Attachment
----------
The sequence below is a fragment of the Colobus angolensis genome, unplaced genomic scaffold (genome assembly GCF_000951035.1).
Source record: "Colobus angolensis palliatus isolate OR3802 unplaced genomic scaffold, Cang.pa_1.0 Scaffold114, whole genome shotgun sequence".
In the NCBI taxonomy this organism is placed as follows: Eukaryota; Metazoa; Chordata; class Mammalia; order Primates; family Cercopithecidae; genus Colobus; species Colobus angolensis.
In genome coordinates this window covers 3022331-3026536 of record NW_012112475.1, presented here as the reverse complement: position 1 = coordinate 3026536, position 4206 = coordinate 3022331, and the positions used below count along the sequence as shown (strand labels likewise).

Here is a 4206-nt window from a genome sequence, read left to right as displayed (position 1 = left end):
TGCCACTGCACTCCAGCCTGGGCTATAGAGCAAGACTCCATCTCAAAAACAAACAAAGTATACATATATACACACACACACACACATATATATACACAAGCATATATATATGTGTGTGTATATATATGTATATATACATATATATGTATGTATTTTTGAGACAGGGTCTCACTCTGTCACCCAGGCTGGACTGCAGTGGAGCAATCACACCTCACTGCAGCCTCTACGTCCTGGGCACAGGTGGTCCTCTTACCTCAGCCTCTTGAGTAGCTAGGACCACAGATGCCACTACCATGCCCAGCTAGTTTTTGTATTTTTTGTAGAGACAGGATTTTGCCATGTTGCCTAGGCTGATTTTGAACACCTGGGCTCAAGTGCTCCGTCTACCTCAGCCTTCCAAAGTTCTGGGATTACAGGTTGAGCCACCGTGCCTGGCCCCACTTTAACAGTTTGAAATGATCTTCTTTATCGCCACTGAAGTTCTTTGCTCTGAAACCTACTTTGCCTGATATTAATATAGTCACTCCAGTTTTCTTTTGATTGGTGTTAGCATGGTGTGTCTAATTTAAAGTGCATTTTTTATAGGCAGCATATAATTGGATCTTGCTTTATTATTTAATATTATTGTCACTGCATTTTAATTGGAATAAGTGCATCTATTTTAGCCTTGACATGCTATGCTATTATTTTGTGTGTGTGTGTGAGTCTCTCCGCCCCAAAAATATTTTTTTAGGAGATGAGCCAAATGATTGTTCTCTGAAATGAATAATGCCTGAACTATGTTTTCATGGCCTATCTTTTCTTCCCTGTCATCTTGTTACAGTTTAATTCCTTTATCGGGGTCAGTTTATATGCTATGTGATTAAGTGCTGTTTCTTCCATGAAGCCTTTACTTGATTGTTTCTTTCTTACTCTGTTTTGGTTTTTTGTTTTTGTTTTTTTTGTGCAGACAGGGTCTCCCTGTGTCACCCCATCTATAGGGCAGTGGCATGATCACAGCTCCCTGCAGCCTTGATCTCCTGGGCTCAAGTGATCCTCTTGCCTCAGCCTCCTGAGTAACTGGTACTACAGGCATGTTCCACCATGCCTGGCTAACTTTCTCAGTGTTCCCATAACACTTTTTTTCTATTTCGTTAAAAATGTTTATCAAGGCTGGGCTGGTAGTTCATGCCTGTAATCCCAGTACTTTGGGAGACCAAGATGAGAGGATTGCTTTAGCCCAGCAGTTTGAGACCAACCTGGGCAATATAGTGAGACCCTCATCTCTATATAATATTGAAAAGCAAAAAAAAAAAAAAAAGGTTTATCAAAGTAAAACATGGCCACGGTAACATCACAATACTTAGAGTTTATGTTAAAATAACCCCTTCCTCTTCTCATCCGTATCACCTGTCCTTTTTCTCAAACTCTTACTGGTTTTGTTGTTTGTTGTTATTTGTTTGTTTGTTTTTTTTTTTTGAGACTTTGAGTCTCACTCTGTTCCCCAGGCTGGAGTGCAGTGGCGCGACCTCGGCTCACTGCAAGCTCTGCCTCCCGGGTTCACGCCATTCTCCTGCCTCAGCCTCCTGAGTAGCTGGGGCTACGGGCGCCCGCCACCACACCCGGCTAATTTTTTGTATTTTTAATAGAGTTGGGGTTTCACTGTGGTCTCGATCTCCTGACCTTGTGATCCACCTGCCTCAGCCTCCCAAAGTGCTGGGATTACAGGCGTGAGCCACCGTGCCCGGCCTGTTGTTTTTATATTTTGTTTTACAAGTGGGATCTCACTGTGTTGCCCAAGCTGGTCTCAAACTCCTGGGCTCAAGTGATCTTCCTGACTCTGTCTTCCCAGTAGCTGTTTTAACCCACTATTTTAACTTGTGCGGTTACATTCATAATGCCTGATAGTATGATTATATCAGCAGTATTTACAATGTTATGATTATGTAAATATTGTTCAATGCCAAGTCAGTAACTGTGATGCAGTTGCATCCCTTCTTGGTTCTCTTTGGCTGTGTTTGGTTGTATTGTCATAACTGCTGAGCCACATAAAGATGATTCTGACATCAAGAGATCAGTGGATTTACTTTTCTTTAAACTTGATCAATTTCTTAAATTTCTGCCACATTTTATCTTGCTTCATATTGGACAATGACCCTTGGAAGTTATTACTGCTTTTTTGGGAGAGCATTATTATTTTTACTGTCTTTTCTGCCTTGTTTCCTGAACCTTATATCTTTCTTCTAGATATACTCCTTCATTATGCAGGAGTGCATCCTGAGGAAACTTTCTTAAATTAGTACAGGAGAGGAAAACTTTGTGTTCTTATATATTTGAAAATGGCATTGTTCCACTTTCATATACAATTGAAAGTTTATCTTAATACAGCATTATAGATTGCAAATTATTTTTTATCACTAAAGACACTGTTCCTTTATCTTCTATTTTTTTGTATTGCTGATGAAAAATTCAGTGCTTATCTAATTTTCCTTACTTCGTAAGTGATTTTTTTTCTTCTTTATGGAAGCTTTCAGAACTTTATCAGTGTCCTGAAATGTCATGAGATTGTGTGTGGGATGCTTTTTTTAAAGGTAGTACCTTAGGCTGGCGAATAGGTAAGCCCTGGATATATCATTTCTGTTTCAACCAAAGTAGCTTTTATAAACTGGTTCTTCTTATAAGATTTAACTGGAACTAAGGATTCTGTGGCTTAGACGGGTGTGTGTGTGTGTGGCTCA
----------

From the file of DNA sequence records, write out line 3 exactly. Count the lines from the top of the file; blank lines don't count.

In the NCBI taxonomy this organism is placed as follows: Eukaryota; Metazoa; Chordata; class Mammalia; order Primates; family Cercopithecidae; genus Colobus; species Colobus angolensis.